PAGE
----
School Principal Allegedly Spanked Students With 'Unreasonable Force'.
Gary Gunckel, 50, the principal of Indianola Public Schools, was charged with two counts of child abuse by injury after he flogged two students from his educational facility - aged 10 and 11 - with a paddle on their buttocks on Sept. 6, for entering into an argument with each other, (https://www.usatoday.com/story/news/nation-now/2018/10/02/oklahoma-school-principal-charged-child-abuse-paddling/1503905002/) USA Today reported.
The mother of one of the victims, who had given Gunckel permission to spank her son as a form of corporal punishment, told Pittsburg County Sheriff's Deputy Cody Vaughn that she discovered bruises on the student's buttocks, which had resulted from excessive paddling. According to Pittsburg County court records, the parent of the second student also reported bruises on her son's backside.
After a complaint was filed against him, Gunckel reportedly apologized to the mother who spoke to the sheriff, saying his spanking was "supposed to hurt so that he [her son] would remember not to do what he was doing anymore." Furthermore, he admitted he had used the same amount of force while punishing them that he used during punishing high school boys, adding that he did not know her son bruises that easily,(https://nypost.com/2018/10/02/principal-accused-of-spanking-students-with-paddle/) New York Post .
Indianola Superintendent Adam Newman said in a statement Gunckel was placed on administrative leave following the charges against him, adding that the principal "followed district policy."
According to (https://www.ncbi.nlm.nih.gov/pmc/articles/PMC5766273/) the National Center for Biotechnology Information (NCBI), "School corporal punishment is currently legal in 19 states, and over 160,000 children in these states are subject to corporal punishment in schools each year." This was following a 1977 ruling by the Supreme Court that deemed school corporal punishment constitutional, leaving it up to the states to decide whether to allow it.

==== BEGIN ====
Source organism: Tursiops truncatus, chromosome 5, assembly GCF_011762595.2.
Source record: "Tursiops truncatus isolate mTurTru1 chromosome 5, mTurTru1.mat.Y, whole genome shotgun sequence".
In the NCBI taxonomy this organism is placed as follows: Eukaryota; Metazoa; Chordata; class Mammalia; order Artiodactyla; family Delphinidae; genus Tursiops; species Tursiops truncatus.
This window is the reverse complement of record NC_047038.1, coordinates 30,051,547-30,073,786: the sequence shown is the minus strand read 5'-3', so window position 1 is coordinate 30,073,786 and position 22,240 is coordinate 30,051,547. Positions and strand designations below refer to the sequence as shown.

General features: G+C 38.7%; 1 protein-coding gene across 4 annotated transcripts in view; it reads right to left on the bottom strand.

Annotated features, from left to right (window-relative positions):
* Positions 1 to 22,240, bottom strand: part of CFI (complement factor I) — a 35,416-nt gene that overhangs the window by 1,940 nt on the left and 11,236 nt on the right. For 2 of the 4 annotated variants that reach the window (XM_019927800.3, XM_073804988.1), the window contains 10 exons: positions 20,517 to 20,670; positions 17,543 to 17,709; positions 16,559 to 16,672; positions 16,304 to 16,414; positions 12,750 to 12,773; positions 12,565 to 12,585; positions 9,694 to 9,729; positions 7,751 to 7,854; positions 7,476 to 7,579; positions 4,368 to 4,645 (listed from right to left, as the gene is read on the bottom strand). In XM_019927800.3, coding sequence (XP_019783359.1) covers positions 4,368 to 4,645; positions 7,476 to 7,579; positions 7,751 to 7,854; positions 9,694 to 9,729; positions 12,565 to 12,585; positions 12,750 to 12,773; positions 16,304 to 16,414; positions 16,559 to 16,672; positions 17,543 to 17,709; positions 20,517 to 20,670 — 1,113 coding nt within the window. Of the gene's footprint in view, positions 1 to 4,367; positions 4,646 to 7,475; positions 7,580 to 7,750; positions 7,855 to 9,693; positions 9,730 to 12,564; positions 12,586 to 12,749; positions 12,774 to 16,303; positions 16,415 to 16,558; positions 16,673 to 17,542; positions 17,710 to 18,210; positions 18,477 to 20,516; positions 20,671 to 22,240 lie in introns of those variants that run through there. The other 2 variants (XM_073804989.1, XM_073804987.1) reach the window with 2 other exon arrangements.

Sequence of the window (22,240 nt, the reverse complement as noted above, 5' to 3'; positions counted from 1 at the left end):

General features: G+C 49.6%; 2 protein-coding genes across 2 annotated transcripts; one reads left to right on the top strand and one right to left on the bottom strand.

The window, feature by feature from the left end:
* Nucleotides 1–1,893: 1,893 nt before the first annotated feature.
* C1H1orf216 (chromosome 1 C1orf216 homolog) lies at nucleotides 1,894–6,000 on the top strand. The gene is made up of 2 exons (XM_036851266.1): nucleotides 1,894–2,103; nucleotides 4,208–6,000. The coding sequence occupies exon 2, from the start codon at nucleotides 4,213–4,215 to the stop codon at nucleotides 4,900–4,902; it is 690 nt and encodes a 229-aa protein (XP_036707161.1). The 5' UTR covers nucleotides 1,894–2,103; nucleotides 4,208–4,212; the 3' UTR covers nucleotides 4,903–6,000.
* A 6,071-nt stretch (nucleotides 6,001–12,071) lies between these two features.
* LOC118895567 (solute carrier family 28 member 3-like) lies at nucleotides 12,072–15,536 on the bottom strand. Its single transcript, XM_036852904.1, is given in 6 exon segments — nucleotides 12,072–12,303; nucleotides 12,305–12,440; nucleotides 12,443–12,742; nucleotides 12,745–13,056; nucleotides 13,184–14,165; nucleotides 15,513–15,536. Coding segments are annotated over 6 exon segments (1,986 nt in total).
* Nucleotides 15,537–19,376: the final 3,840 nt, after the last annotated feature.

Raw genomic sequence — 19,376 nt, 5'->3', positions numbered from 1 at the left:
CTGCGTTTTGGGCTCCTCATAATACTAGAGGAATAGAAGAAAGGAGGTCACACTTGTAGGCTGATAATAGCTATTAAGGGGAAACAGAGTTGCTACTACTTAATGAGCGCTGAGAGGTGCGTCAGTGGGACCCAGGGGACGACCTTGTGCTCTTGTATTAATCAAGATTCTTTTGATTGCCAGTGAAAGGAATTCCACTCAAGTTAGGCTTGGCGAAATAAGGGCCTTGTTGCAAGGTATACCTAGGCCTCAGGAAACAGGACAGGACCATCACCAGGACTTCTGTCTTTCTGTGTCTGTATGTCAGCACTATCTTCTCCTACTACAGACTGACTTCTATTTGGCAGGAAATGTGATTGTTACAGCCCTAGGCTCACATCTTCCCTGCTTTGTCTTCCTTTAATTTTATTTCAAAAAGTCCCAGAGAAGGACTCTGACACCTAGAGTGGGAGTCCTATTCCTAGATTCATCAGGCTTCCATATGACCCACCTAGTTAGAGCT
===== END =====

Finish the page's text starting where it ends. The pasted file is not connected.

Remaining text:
The states where such punishments are legal, from preschool to until the end of school, include Alabama, Arkansas, Arizona, Colorado, Florida, Georgia, Idaho, Indiana, Kansas, Kentucky, Louisiana, Missouri, Mississippi, North Carolina, Oklahoma, South Carolina, Tennessee, Texas, and Wyoming.
Among the 19 states, the 2016 NCBI report found that Oklahoma was one of the states which report the most widespread use of corporal punishment. However, even then, it was found that only six percent of the districts in the states used that form of punishment on more than 25 percent of its students.
Although corporal punishment is legal in many states, it has not been without its share of controversies. There have been a number of cases in the past - some even leading to lawsuits - of children requiring medical attention after suffering serious injuries, including bruises, hematomas, nerve and muscle damage, cuts, and broken bones, following corporal punishment.
According to a(https://www.ncbi.nlm.nih.gov/pmc/articles/PMC5766273/#R93) 2003 report by The Society for Adolescent Medicine, between 10,000 and 20,000 students required medical attention as a result of school corporal punishment each year.
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|Publication:||International Business Times - US ed.|
|Date:||Oct 3, 2018|
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